After the daunting task of crunching numbers, the Morgan City Council gave final approval for the 2015-16 RDA and city budgets. In addition, approval was given for a 14 percent sewer increase and a $1 increase per garbage can within city limits.
The Morgan County Council has pulled some things off their economic development consultant’s table, but put others in its place. In the meantime, the council is keeping the consultant on a “short lease” while watching for action.
Selection of the newest Morgan County School Board member came down to two issues: special interest groups and homeschooling. In the end, three board members voted for Ronald Blunck while opponent Lydia Nuttall had the approval of only two board members. Both applicants answered a series of 14 questions in a public interview period Tuesday.
With application deadlines looming for six open local government positions, now may be the time to get involved. Available positions include a Morgan County School Board member position, Morgan City Mayor and four Morgan City Council spots.
Of all the issues considered by the local and state Farm Bureau this year, access to rivers is one of the most pressing for Morgan County, Morgan County Farm Bureau Vice President Randy Sessions recently told the Morgan County Council. Other issues include a countywide fencing ordinance, Taxing issues, sage grouse, and animal control.
With only three more months left of the Morgan School District’s official budget year, things are looking up while the school board approved continuing with immediate “Band-Aid” solutions to house future growth.
Envision Utah President Robert Grow related a thought that Larry H. Miller once shared with him. Miller said, “I would give back every car I have ever sold if Utah could go back to the way it used to be.” However, until a proper time travel device has been invented, all we can do is look to the future to ensure our children will be able to enjoy the same opportunities and environments that we have in our communities today.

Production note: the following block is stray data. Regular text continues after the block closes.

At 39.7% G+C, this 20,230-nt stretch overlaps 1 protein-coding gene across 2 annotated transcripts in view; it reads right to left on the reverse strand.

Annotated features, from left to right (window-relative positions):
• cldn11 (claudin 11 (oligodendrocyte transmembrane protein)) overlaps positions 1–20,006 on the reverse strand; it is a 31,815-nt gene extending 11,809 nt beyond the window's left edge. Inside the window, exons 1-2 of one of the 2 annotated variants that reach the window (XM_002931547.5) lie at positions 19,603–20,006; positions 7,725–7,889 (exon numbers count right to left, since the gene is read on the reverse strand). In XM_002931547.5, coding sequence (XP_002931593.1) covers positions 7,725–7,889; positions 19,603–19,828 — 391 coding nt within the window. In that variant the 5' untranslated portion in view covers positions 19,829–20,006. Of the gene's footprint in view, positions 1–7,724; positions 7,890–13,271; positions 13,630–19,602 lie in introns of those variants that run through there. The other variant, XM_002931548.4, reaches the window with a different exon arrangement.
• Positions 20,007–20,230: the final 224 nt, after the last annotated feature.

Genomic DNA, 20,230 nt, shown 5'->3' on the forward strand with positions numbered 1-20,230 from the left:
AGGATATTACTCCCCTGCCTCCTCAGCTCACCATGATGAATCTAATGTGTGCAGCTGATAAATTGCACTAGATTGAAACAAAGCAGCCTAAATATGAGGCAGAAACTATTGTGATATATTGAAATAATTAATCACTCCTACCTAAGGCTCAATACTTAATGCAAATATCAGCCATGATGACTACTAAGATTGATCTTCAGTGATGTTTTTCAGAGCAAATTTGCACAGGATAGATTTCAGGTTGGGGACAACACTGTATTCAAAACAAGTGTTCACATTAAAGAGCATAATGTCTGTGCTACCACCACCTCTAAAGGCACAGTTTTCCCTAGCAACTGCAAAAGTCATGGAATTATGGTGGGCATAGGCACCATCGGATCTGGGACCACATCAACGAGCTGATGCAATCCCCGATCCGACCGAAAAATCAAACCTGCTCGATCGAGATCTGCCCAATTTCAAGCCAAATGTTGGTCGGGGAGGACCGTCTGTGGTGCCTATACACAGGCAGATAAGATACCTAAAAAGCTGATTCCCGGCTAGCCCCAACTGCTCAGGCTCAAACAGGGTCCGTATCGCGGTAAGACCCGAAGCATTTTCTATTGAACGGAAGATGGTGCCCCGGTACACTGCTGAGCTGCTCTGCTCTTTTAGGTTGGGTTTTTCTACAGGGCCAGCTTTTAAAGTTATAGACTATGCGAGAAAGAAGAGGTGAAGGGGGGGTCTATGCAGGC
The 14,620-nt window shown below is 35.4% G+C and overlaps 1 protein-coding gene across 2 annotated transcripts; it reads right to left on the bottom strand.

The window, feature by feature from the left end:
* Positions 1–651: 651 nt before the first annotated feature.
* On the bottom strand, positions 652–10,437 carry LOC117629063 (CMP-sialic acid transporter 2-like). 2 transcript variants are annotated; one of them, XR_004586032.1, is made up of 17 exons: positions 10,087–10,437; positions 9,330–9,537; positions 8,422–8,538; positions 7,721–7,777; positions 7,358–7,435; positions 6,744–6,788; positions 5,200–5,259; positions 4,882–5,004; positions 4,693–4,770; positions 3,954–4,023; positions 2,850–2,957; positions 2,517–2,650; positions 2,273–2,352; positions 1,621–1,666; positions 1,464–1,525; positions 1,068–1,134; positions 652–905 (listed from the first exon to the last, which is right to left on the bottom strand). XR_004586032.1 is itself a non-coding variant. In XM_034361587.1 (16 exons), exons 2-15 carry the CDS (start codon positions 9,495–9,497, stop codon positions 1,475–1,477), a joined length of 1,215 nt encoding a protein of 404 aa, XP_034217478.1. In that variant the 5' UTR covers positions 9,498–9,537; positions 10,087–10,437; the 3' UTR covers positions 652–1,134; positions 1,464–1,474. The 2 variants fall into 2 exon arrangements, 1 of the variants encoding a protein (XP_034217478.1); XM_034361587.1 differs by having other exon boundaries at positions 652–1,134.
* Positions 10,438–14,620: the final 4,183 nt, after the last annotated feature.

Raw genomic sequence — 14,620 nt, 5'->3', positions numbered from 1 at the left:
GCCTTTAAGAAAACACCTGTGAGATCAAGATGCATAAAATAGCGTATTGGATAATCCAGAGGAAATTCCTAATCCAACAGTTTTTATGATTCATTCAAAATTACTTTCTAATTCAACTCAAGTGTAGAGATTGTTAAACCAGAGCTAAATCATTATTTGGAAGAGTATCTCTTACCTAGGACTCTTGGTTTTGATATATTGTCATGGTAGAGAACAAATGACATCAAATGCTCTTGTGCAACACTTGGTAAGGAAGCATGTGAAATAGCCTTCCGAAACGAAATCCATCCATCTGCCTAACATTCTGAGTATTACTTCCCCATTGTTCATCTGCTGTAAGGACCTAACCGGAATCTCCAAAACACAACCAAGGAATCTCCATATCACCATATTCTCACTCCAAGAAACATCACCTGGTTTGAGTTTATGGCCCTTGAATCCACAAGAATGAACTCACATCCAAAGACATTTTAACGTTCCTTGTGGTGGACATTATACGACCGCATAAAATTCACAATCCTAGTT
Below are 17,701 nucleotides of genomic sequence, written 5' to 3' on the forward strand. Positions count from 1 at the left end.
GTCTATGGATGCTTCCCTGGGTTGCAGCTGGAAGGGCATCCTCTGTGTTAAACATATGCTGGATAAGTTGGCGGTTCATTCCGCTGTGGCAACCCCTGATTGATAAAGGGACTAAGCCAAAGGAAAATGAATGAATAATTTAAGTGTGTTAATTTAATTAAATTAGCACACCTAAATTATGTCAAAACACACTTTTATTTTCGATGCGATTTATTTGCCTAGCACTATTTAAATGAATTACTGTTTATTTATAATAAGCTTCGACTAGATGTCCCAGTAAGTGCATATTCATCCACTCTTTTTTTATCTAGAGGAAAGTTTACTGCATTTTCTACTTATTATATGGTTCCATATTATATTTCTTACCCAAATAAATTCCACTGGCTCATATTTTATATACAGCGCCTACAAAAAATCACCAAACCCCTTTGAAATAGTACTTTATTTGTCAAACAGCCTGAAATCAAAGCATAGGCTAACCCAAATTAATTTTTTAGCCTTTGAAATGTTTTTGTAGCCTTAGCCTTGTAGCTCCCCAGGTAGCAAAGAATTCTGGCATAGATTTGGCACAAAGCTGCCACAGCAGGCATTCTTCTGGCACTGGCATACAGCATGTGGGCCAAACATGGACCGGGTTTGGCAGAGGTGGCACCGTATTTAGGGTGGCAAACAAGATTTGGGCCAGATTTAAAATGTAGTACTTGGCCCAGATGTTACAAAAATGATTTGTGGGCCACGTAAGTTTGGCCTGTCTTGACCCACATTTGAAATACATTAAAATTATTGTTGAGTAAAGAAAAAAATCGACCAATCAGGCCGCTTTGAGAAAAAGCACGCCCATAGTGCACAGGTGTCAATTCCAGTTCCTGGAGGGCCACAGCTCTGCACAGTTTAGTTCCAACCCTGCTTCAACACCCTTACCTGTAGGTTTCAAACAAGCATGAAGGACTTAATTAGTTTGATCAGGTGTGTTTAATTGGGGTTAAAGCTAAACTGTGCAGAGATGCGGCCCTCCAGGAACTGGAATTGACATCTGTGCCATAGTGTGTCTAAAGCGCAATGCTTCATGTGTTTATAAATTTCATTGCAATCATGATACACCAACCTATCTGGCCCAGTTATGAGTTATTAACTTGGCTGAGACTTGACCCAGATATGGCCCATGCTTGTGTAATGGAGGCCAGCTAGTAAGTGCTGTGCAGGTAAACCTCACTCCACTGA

The UDOT 2015-2040 Long-Range Transportation Plan puts Morgan County on the map for state road projects. The plan puts widening Highway 66 in the nearest future, moves a new Mountain Green Interstate 84 interchange up on the priority list, and adds a new Interstate 80 interchange on Highway 66 to the list.
After being dropped by Morgan City, consultant Better City may be facing the same fate with its current client Morgan County. But as some Morgan County Council members noted, in a county almost entirely privately owned, economic development is dependent on landowners and not the government.
It is the classic chicken-or-egg question haunting Yaryca land owners and the Morgan County Council. What comes first: amending the future land map or getting a developer on board? At their last meeting, the council decided the question was just too scary to answer when the future of 2,600 acres lies at issue.
While the Morgan County Council failed to agree to open all county offices on Fridays, all council members did agree to at least open the recorder’s office from 1 to 5 p.m. every Friday beginning May 8.
Representatives from Weber Human Services say they would like to see more Morgan County residents take advantage of their services including mental health, substance abuse counseling, prevention services, and aging services.